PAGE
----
by Marc J. Rosenstein
EDITORS NOTE: The following was originally posted in the Rabbis for Human Rights newsletter, Nov. 3, 2022.
[I was asked, as a member of Israeli NGO “Rabbis for Human Rights,” to take my turn to write the Torah commentary for their weekly newsletter. I was assigned the portion “Lech Lecha [=get out],” (Genesis 12:1–17:27), which this year was read in synagogues all over the world on November 5. So I did my assignment, without really thinking about the fact that it would be published the week of the Israeli election – the results of which make my reflections, alas, of continuing relevance.]
Every year when we read Lech Lecha, I find myself wondering anew about “what really happened” in that moment of Abraham’s call/decision to get up and go, to abandon his family, his society, his culture, and set off for points unknown. The midrashim that emphasize his intellectual disillusionment with the religion of his father (breaking the idols…) feel somehow trivial; I am unwilling to suppose that the origin of Judaism was just a case of adolescent rebellion.
We know (from his separation from Lot, who seems to have lived happily in Sodom until…he didn’t; and from his nudging God about the justice of Sodom’s destruction) that Abraham had a strong sense of justice. Was his “lech lecha moment” an expression of rejection of the moral values of his environment? Was it the result of one too many mornings when the day’s headlines sent him into a depression? Does the story leave out an account of his efforts to reprove, persuade, cajole, protest – until finally he couldn’t take it any more? Was Abraham a model for Moses – who, enraged by injustice, strikes down an Egyptian and experiences his own “get out of town” moment.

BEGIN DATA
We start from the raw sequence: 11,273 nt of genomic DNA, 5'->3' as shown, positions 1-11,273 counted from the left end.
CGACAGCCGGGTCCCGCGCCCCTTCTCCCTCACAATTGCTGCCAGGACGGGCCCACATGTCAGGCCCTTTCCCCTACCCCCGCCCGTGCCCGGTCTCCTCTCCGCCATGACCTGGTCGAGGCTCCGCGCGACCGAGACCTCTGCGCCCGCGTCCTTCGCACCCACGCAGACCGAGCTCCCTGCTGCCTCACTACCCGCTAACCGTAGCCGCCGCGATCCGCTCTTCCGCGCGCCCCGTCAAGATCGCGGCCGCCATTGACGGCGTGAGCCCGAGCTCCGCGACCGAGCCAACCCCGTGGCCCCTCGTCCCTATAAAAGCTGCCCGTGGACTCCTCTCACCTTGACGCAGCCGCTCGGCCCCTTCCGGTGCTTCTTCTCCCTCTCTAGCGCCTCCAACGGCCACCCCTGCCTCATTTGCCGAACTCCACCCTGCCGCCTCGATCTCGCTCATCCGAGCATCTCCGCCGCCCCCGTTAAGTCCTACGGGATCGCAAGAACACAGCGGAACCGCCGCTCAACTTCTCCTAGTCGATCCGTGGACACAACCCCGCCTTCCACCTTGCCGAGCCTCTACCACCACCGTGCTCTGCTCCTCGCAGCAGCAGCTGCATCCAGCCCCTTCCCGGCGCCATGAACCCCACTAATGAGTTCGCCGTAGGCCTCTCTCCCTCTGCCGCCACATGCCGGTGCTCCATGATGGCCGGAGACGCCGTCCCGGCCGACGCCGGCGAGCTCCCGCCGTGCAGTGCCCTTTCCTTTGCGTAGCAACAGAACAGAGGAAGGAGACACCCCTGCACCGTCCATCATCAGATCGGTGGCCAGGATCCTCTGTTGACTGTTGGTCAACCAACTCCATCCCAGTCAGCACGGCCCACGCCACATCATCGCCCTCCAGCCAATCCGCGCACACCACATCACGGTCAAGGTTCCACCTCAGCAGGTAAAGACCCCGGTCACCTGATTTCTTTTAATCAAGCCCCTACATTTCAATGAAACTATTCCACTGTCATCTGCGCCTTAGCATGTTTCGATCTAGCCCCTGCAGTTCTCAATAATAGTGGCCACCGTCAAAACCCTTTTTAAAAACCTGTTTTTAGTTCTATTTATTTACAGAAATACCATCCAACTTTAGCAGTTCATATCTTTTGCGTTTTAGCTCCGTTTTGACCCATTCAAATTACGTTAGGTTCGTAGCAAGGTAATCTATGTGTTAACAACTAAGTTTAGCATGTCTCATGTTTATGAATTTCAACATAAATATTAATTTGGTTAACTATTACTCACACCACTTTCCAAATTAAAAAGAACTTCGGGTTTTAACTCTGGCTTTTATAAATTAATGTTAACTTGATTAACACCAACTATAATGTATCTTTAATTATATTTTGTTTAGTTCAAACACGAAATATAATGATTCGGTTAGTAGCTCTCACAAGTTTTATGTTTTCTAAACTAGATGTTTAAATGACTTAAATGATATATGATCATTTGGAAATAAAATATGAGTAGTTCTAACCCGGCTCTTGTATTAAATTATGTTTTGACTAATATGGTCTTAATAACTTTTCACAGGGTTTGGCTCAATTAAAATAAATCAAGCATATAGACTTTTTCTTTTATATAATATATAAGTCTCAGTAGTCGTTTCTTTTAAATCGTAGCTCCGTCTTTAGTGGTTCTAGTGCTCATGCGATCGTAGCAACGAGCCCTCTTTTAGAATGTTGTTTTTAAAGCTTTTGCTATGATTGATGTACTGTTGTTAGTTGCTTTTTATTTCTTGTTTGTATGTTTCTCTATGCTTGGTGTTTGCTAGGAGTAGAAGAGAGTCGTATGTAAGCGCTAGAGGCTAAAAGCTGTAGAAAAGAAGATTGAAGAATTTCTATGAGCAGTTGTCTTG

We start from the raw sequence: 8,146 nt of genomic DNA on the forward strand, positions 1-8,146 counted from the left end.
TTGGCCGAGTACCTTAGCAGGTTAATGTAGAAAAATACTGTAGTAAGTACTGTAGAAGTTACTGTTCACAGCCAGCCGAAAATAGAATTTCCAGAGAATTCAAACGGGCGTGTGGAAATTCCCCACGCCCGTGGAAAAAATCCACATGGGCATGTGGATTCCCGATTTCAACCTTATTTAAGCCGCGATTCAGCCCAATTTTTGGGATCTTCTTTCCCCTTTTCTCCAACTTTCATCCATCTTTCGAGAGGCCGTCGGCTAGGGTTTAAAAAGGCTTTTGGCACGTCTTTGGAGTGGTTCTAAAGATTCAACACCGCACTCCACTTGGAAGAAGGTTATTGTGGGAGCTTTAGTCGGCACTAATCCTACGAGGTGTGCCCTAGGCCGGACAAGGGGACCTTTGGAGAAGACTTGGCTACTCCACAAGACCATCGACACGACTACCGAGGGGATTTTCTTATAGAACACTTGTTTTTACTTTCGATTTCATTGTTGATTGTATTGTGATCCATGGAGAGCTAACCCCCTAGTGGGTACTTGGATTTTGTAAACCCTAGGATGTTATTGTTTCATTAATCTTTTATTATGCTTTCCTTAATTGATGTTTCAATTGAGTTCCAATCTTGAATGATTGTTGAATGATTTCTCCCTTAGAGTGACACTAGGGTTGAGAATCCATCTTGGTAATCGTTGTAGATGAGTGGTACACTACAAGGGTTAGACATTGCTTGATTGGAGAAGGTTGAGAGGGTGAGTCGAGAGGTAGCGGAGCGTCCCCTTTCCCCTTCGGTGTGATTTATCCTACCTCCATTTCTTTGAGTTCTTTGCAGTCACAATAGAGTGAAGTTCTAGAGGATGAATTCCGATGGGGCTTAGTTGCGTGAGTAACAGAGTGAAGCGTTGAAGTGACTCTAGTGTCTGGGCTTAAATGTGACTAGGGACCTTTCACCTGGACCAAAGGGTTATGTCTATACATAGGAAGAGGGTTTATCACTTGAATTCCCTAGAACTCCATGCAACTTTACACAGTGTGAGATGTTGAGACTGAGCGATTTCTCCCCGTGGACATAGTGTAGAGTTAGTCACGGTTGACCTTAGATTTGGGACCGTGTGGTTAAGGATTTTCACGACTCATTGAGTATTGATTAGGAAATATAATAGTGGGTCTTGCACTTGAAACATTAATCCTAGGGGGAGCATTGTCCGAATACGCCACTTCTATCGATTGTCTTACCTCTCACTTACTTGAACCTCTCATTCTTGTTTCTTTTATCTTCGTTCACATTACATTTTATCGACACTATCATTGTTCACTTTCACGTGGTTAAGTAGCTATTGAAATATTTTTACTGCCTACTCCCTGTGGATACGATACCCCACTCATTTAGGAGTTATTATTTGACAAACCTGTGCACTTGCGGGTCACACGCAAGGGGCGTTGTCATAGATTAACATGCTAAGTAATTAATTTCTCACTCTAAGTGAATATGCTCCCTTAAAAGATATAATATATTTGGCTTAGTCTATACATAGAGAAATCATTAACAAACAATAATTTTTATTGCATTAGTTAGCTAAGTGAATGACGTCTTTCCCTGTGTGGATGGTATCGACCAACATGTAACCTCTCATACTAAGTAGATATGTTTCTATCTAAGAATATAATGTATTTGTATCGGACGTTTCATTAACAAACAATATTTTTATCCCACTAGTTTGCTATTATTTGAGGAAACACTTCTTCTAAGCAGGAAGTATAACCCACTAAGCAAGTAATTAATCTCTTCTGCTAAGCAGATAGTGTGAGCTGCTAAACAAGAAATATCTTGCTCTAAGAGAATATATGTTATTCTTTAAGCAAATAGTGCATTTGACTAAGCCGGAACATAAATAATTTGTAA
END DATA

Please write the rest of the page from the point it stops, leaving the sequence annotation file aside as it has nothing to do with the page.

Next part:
Jeremiah, on the other hand, refused to shut up and couldn’t or wouldn’t flee, complaining (from the stocks and the dungeon) [20:9]:
I thought, “I will not mention Him,
No more will I speak in His name” –
But His word was like a raging fire in my heart,
Shut up in my bones;
I could not hold it in; I was helpless.
And contemplating Abraham’s moment of decision, I think about my own moments, and decisions. Our tradition recognizes the dilemma but is ambivalent. On the one hand we have [Talmud Yebamot 65b]: Just as one is commanded to reprove when the reproof can be accepted, so one is commanded not to reprove when there is no hope of its “being heard.” But on the other hand [Talmud Shabbat 54b]: Anyone who can reprove his household but fails to do so becomes complicit in their sin; similarly for his city – and for the whole world.
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Rabbi Marc J. Rosenstein made Hebrew Union College-Jewish Institute of Religion. His book on the struggle to define a Jewish state, Contested Utopia: Jewish Dreams and Israeli Realities, was published by the Jewish Publication Society. He was an APRIL/Auburn colloquium fellow in 2022.to Moshav Shorashim in the Galilee in 1990. For 20 years, he directed a nonprofit promoting pluralism and Jewish-Arab cooperation, and from 2009-2015 he served as head of the Israeli Rabbinical Program at